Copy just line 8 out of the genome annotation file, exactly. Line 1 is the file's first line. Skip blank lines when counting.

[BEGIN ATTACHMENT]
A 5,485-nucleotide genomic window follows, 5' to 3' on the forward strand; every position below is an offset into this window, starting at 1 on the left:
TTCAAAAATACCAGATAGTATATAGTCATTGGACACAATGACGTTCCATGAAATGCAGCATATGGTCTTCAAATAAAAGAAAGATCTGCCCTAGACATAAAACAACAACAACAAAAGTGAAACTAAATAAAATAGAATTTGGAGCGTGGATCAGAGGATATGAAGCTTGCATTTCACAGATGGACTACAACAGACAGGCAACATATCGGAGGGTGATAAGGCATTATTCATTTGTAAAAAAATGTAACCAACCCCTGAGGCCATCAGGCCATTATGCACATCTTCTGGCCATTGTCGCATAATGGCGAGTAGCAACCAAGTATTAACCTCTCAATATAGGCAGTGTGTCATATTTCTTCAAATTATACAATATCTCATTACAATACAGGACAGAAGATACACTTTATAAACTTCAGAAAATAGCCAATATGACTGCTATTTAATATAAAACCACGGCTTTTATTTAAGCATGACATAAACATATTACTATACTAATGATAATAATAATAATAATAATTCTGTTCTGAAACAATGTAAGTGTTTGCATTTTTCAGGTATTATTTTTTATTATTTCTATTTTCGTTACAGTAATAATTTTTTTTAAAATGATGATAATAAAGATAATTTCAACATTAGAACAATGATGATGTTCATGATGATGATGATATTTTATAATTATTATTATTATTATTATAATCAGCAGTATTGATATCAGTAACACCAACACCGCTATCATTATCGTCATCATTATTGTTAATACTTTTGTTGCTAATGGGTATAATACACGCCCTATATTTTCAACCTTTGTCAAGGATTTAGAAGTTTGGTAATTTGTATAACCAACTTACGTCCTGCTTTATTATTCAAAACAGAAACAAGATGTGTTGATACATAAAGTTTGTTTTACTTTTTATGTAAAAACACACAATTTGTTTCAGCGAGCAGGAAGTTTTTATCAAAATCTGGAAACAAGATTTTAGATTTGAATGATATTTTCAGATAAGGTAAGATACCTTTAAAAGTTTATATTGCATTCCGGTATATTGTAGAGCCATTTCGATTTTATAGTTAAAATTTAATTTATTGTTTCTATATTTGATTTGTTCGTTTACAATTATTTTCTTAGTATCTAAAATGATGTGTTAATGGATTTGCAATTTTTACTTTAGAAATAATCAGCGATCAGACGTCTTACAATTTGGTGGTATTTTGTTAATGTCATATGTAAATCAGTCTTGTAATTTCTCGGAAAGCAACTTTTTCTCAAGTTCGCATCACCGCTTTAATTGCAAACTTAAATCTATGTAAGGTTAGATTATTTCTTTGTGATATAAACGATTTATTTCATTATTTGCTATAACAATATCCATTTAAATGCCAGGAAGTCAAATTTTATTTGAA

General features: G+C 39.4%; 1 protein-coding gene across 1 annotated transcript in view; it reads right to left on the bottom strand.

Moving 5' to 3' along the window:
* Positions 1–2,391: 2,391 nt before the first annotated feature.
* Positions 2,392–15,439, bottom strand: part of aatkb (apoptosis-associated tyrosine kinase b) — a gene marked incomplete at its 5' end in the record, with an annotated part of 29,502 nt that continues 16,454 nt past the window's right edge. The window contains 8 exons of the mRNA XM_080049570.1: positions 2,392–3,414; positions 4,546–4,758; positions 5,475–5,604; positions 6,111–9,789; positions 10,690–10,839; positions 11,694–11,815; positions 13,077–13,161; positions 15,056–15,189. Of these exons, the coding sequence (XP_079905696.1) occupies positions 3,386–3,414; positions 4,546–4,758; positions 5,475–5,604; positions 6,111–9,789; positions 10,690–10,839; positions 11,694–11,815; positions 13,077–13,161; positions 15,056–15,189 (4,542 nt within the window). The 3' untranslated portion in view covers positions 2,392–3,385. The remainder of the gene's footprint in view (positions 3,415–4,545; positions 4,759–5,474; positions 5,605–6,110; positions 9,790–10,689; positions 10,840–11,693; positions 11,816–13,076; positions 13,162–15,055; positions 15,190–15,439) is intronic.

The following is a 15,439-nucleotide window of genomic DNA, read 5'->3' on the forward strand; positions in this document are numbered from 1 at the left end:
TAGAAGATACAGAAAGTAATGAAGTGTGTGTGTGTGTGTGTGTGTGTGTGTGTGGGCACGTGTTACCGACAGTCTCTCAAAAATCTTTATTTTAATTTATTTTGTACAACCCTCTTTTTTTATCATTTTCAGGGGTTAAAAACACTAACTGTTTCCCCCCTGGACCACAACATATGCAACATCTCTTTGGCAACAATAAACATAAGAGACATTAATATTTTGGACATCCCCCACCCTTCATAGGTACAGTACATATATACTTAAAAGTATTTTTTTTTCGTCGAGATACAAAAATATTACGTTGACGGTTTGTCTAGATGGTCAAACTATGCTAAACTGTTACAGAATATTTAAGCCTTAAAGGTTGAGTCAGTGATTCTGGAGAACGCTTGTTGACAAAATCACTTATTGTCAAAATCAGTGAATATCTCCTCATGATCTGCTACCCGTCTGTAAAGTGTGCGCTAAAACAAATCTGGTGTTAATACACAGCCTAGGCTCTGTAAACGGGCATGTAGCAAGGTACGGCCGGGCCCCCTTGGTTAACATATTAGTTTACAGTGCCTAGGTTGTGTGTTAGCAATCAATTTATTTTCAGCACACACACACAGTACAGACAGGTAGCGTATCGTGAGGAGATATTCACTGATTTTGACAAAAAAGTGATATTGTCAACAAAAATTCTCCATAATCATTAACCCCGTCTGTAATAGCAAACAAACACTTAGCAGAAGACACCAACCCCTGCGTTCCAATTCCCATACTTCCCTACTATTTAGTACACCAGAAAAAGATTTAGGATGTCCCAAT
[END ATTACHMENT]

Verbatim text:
TAGAAGATACAGAAAGTAATGAAGTGTGTGTGTGTGTGTGTGTGTGTGTGTGTGGGCACGTGTTACCGACAGTCTCTCAAAAATCTTTATTTTAATTTATTTTGTACAACCCTCTTTTTTTATCATTTTCAGGGGTTAAAAACACTAACTGTTTCCCCCCTGGACCACAACATATGCAACATCTCTTTGGCAACAATAAACATAAGAGACATTAATATTTTGGACATCCCCCACCCTTCATAGGTACAGTACATATATACTTAAAAGTATTTTTTTTTCGTCGAGATACAAAAATATTACGTTGACGGTTTGTCTAGATGGTCAAACTATGCTAAACTGTTACAGAATATTTAAGCCTTAAAGGTTGAGTCAGTGATTCTGGAGAACGCTTGTTGACAAAATCACTTATTGTCAAAATCAGTGAATATCTCCTCATGATCTGCTACCCGTCTGTAAAGTGTGCGCTAAAACAAATCTGGTGTTAATACACAGCCTAGGCTCTGTAAACGGGCATGTAGCAAGGTACGGCCGGGCCCCCTTGGTTAACATATTAGTTTACAGTGCCTAGGTTGTGTGTTAGCAATCAATTTATTTTCAGCACACACACACAGTACAGACAGGTAGCGTATCGTGAGGAGATATTCACTGATTTTGACAAAAAAGTGATATTGTCAACAAAAATTCTCCATAATCATTAACCCCGTCTGTAATAGCAAACAAACACTTAGCAGAAGACACCAACCCCTGCGTTCCAATTCCCATACTTCCCTACTATTTAGTACACCAGAAAAAGATTTAGGATGTCCCAAT